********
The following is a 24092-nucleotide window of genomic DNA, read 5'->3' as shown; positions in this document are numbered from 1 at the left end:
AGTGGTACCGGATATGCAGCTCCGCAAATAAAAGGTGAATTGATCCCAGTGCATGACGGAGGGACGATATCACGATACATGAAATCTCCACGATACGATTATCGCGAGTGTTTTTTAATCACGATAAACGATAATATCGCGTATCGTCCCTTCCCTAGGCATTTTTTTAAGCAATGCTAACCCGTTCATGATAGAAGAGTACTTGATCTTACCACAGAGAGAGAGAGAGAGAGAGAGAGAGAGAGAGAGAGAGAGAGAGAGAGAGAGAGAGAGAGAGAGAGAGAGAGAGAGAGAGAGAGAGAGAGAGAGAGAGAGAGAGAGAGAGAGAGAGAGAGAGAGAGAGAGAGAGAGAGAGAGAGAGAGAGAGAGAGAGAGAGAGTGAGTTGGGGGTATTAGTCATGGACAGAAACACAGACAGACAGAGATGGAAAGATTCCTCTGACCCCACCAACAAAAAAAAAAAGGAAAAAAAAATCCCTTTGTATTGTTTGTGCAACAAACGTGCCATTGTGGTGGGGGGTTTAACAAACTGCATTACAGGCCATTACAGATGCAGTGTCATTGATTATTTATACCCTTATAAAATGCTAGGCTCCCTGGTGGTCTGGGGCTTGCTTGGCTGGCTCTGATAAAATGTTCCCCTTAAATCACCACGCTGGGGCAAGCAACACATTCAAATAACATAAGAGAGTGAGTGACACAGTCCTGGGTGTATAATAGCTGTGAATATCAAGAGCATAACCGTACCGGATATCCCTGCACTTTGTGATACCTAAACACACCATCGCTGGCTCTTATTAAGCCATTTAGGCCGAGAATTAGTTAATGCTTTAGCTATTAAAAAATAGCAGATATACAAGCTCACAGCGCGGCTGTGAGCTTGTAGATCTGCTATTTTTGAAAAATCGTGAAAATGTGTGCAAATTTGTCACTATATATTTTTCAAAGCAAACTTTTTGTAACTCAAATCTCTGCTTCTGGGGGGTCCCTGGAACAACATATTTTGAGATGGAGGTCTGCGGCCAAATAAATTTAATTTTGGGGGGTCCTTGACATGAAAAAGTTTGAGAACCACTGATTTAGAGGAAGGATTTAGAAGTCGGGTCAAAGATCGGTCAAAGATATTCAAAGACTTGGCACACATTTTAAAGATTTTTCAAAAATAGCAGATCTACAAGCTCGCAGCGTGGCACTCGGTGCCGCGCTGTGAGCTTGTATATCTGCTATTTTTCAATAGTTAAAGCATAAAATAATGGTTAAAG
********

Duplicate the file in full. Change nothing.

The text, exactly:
The following is a 24092-nucleotide window of genomic DNA, read 5'->3' as shown; positions in this document are numbered from 1 at the left end:
AGTGGTACCGGATATGCAGCTCCGCAAATAAAAGGTGAATTGATCCCAGTGCATGACGGAGGGACGATATCACGATACATGAAATCTCCACGATACGATTATCGCGAGTGTTTTTTAATCACGATAAACGATAATATCGCGTATCGTCCCTTCCCTAGGCATTTTTTTAAGCAATGCTAACCCGTTCATGATAGAAGAGTACTTGATCTTACCACAGAGAGAGAGAGAGAGAGAGAGAGAGAGAGAGAGAGAGAGAGAGAGAGAGAGAGAGAGAGAGAGAGAGAGAGAGAGAGAGAGAGAGAGAGAGAGAGAGAGAGAGAGAGAGAGAGAGAGAGAGAGAGAGAGAGAGAGAGAGAGAGAGAGAGAGAGAGAGAGAGAGTGAGTTGGGGGTATTAGTCATGGACAGAAACACAGACAGACAGAGATGGAAAGATTCCTCTGACCCCACCAACAAAAAAAAAAAGGAAAAAAAAATCCCTTTGTATTGTTTGTGCAACAAACGTGCCATTGTGGTGGGGGGTTTAACAAACTGCATTACAGGCCATTACAGATGCAGTGTCATTGATTATTTATACCCTTATAAAATGCTAGGCTCCCTGGTGGTCTGGGGCTTGCTTGGCTGGCTCTGATAAAATGTTCCCCTTAAATCACCACGCTGGGGCAAGCAACACATTCAAATAACATAAGAGAGTGAGTGACACAGTCCTGGGTGTATAATAGCTGTGAATATCAAGAGCATAACCGTACCGGATATCCCTGCACTTTGTGATACCTAAACACACCATCGCTGGCTCTTATTAAGCCATTTAGGCCGAGAATTAGTTAATGCTTTAGCTATTAAAAAATAGCAGATATACAAGCTCACAGCGCGGCTGTGAGCTTGTAGATCTGCTATTTTTGAAAAATCGTGAAAATGTGTGCAAATTTGTCACTATATATTTTTCAAAGCAAACTTTTTGTAACTCAAATCTCTGCTTCTGGGGGGTCCCTGGAACAACATATTTTGAGATGGAGGTCTGCGGCCAAATAAATTTAATTTTGGGGGGTCCTTGACATGAAAAAGTTTGAGAACCACTGATTTAGAGGAAGGATTTAGAAGTCGGGTCAAAGATCGGTCAAAGATATTCAAAGACTTGGCACACATTTTAAAGATTTTTCAAAAATAGCAGATCTACAAGCTCGCAGCGTGGCACTCGGTGCCGCGCTGTGAGCTTGTATATCTGCTATTTTTCAATAGTTAAAGCATAAAATAATGGTTAAAG